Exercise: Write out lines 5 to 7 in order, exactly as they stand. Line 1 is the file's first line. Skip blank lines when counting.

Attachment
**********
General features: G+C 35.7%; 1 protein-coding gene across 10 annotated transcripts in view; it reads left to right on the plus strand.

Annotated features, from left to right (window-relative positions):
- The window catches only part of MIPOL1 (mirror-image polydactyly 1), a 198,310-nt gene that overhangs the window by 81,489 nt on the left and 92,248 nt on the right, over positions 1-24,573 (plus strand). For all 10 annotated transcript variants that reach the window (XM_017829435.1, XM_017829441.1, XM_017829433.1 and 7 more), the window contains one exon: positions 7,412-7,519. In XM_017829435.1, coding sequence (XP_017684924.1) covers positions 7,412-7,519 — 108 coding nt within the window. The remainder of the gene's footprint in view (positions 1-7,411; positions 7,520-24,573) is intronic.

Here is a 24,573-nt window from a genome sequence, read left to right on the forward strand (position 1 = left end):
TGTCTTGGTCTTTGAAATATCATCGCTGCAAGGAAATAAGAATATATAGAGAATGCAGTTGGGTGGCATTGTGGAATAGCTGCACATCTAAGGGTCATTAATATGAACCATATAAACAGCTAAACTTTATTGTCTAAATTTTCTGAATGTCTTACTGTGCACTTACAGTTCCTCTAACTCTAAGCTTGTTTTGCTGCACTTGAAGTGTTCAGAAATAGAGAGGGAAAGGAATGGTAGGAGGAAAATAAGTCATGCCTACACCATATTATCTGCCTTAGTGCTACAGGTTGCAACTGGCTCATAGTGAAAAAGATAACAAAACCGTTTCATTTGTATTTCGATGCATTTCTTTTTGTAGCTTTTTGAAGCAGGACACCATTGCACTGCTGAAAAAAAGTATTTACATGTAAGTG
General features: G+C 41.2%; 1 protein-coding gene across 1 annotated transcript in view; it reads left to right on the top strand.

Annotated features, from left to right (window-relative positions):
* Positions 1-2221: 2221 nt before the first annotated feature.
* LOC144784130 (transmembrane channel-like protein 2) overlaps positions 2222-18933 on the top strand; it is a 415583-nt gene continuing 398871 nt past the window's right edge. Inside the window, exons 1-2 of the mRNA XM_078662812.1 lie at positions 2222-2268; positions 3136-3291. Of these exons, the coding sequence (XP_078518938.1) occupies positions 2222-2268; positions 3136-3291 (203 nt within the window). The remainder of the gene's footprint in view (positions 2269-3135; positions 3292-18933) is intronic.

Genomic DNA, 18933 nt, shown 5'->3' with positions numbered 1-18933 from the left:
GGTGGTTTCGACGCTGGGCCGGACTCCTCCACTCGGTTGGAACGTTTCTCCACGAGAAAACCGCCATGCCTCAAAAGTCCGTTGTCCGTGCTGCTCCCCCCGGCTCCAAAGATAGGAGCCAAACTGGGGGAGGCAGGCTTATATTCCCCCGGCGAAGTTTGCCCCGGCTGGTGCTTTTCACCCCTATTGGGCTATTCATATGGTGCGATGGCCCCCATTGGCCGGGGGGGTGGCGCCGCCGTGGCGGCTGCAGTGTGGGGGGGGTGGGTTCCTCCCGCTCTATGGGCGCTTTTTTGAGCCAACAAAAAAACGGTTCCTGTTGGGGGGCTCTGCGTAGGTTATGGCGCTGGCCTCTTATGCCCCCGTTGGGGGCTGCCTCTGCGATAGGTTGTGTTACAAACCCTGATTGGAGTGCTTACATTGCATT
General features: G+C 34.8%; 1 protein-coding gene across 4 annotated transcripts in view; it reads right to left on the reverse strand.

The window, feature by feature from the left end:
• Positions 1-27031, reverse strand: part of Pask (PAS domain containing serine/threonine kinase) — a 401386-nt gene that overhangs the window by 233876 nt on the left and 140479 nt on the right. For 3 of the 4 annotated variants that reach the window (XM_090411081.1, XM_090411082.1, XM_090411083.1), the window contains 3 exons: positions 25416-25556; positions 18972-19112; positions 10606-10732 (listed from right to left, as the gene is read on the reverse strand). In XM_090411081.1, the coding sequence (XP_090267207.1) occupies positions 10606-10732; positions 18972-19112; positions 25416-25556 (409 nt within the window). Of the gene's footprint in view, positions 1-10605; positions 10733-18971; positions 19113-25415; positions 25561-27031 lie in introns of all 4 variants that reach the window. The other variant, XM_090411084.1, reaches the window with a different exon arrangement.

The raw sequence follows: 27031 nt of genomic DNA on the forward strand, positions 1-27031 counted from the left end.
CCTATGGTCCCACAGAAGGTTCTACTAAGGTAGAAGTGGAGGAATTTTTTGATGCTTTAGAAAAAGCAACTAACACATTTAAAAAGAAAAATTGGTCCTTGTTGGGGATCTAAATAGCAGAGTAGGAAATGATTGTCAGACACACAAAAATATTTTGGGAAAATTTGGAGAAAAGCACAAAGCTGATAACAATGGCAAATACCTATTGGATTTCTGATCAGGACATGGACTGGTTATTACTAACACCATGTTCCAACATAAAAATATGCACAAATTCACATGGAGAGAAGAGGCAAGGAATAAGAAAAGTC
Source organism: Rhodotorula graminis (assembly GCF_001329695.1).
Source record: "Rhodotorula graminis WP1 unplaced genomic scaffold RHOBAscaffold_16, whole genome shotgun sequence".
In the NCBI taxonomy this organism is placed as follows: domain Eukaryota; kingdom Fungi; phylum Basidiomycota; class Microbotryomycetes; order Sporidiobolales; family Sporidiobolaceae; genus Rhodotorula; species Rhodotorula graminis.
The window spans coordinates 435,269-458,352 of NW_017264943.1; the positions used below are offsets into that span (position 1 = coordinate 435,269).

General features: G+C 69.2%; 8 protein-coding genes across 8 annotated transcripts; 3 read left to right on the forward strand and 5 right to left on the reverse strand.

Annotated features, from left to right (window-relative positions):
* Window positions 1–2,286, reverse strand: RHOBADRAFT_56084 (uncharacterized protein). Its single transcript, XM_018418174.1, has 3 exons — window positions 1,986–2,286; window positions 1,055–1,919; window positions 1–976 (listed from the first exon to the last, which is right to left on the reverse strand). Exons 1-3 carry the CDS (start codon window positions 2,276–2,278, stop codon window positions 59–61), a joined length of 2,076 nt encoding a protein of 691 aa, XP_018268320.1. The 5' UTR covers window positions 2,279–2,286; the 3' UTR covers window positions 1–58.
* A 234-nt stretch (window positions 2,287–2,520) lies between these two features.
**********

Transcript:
TGTCTTGGTCTTTGAAATATCATCGCTGCAAGGAAATAAGAATATATAGAGAATGCAGTTGGGTGGCATTGTGGAATAGCTGCACATCTAAGGGTCATTAATATGAACCATATAAACAGCTAAACTTTATTGTCTAAATTTTCTGAATGTCTTACTGTGCACTTACAGTTCCTCTAACTCTAAGCTTGTTTTGCTGCACTTGAAGTGTTCAGAAATAGAGAGGGAAAGGAATGGTAGGAGGAAAATAAGTCATGCCTACACCATATTATCTGCCTTAGTGCTACAGGTTGCAACTGGCTCATAGTGAAAAAGATAACAAAACCGTTTCATTTGTATTTCGATGCATTTCTTTTTGTAGCTTTTTGAAGCAGGACACCATTGCACTGCTGAAAAAAAGTATTTACATGTAAGTG
General features: G+C 41.2%; 1 protein-coding gene across 1 annotated transcript in view; it reads left to right on the top strand.

Annotated features, from left to right (window-relative positions):